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What is Digital Scarcity and how does that benefit NeonMob?

How on Earth did a com­pa­ny like Neon­Mob sell 4.8 mil­lion pieces of dig­i­tal art since launch­ing in 2012? They must have found a gim­mick that works because so far they’ve raised a total of $2million dol­lars in seed fund­ing from investors. Oh and get this, the guy who invent­ed the hash­tag back in 2007, Chris Messi­na is leav­ing Google after more than three and a half years to join this com­pa­ny. So what is it about Neon Mob that made Messi­na become this San Fran­cis­co Company’s head of com­mu­ni­ty and growth?

Dig­i­tal Art is a grow­ing indus­try and the fact is that there are so many images avail­able on the web that try­ing to make mon­ey on it is very dif­fi­cult, so Neon­Mob (jobs st Neon­Mob) is look­ing to make it so that an image avail­able online is unique and wor­thy of being col­lect­ed. How is this done? You have to cre­ate the idea of scarci­ty, that that image is lim­it­ed in acces­si­bil­i­ty. The com­pa­ny offers a myr­i­ad of tools and fea­tures that the artist can apply to their works to help them build col­lec­tions. Then if a cus­tomer wants to buy the col­lec­tion they can. The artist deter­mines the price and how many will be made avail­able, thus intro­duc­ing the notion of scarcity.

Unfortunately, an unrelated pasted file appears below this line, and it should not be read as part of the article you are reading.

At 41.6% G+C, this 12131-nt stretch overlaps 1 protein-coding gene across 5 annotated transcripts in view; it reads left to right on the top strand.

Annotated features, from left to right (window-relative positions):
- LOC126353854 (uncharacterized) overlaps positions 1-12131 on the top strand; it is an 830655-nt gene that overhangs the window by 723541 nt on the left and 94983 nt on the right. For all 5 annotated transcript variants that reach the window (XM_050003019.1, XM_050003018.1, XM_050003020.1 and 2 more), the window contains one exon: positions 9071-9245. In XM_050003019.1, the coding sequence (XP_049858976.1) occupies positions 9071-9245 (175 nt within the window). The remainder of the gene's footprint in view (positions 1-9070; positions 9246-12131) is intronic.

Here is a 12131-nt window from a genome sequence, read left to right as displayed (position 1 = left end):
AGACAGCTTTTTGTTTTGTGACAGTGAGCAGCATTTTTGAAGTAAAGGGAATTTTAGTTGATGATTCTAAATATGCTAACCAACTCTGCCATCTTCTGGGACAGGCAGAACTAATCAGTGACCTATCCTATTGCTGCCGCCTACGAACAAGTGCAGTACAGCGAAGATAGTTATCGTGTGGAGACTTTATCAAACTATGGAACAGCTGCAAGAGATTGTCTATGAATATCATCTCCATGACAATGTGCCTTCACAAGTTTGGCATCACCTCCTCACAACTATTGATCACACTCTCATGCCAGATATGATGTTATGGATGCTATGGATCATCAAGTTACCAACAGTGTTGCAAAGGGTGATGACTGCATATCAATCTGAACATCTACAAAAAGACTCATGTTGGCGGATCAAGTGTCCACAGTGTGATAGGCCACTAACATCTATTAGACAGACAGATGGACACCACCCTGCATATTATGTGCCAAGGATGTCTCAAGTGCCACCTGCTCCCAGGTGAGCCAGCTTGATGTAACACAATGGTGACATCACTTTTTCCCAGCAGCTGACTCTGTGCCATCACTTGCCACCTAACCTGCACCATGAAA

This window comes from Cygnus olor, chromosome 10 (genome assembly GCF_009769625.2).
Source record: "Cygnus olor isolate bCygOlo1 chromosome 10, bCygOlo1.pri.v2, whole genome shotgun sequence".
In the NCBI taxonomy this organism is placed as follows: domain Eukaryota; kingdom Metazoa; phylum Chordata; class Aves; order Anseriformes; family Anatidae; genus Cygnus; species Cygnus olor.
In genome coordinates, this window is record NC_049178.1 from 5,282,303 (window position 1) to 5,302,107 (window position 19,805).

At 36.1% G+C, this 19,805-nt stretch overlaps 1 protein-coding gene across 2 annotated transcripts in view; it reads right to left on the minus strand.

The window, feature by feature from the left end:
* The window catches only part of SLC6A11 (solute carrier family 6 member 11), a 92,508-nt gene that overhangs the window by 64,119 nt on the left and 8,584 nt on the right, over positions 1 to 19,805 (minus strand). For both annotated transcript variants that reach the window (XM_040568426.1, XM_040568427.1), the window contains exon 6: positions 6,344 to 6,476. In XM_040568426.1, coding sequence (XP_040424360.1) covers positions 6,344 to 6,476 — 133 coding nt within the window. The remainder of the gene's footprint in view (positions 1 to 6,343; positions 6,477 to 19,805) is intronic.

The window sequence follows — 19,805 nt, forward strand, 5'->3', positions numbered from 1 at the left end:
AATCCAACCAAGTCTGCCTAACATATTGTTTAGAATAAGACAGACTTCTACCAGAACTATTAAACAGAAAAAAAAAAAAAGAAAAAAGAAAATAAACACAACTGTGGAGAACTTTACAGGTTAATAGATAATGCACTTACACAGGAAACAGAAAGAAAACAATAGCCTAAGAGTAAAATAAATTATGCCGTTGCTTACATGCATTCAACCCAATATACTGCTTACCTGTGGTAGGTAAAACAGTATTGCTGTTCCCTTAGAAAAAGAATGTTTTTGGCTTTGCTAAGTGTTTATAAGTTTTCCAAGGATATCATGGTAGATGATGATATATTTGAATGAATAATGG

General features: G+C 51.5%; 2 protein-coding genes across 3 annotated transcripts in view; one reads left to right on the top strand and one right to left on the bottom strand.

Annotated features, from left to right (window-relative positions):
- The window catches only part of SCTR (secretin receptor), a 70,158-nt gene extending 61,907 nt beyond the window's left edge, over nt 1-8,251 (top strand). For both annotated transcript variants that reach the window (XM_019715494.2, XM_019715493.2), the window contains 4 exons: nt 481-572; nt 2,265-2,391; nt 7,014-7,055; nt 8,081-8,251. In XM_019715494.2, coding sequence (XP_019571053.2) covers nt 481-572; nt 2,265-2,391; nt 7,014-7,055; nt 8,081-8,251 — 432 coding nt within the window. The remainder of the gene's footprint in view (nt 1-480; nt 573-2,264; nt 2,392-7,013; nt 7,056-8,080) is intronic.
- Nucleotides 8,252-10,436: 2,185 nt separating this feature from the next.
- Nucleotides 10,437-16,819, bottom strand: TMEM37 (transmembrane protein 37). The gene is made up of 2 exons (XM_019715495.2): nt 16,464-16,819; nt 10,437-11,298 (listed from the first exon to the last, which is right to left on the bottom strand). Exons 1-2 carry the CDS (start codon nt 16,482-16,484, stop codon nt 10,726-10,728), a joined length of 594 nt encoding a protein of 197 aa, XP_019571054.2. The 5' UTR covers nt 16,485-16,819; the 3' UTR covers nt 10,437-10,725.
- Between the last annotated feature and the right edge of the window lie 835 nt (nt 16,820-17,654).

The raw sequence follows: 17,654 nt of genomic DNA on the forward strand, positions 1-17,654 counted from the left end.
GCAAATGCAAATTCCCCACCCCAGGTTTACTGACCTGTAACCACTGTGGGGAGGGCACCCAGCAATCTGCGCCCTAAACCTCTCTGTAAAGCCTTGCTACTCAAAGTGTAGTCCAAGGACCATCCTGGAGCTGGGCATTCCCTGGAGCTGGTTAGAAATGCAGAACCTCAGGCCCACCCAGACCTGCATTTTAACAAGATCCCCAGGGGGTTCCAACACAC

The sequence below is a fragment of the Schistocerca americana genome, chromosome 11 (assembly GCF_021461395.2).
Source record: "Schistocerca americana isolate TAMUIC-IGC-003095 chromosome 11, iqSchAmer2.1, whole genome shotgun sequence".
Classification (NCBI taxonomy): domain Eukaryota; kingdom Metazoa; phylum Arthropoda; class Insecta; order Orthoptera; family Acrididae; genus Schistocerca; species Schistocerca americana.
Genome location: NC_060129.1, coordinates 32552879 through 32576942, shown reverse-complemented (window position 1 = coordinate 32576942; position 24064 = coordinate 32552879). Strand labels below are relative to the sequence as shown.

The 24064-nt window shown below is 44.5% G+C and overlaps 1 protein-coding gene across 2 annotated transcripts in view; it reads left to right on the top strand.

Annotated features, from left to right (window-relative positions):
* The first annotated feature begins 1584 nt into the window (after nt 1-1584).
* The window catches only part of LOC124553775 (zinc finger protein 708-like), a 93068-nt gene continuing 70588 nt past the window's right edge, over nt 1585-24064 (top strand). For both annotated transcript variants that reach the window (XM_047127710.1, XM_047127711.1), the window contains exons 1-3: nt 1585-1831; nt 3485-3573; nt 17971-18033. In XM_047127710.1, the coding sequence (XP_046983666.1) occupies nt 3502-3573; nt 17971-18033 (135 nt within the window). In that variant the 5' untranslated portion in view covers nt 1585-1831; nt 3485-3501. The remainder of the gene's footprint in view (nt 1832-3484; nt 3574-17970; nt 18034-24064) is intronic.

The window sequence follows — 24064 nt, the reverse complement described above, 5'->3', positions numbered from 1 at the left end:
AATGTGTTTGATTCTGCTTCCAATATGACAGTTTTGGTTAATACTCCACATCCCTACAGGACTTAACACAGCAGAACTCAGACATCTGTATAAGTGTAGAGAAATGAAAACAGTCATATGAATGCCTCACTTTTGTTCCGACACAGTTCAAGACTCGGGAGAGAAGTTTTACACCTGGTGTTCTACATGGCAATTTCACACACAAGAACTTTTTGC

Mike Duca, founder of Neon­Mob states that “Dig­i­tal scarci­ty is kind of rad­i­cal and goes against the way most peo­ple think about how the inter­net and data works.” Neon­Mob has cre­at­ed an authen­ti­ca­tion soft­ware that cre­ates a sequence of num­bers that pro­vide the user with a unique code for own­er­ship of the art­work, so prints can be ver­i­fied on and off the Neon­Mob plat­form. “Since Neon­Mob inher­ent­ly pro­motes the notion of dig­i­tal scarci­ty, we have to show peo­ple why it’s no dif­fer­ent than Andy Warhol choos­ing to cre­ate 50 prints of each Campbell’s Soup poster instead of 1 or 1,000. Peo­ple aren’t used to relat­ing to data, or art, in this way.”

Now the groovy ele­ment for the artist is that Neon­Mob offers up to 70 per­cent of every sale that occurs on their site. Smart move on their part because they keep inven­to­ry costs way down since the works are dig­i­tal and the artists actu­al­ly make some mon­ey. Duca says “we’re try­ing to show peo­ple that col­lect­ing online can be just as sat­is­fy­ing, as and or more sat­is­fy­ing than offline col­lect­ing.” Still con­vinc­ing peo­ple of this idea of scarci­ty is not going to be sim­ple since we have grown so accus­tomed to just copy­ing and past­ing what­ev­er we like into a fold­er some­where on our computers.

If you love art and the new premise of cre­at­ing a scarci­ty online dig­i­tal art cul­ture, find out if they are look­ing for more tal­ent­ed folk to join.

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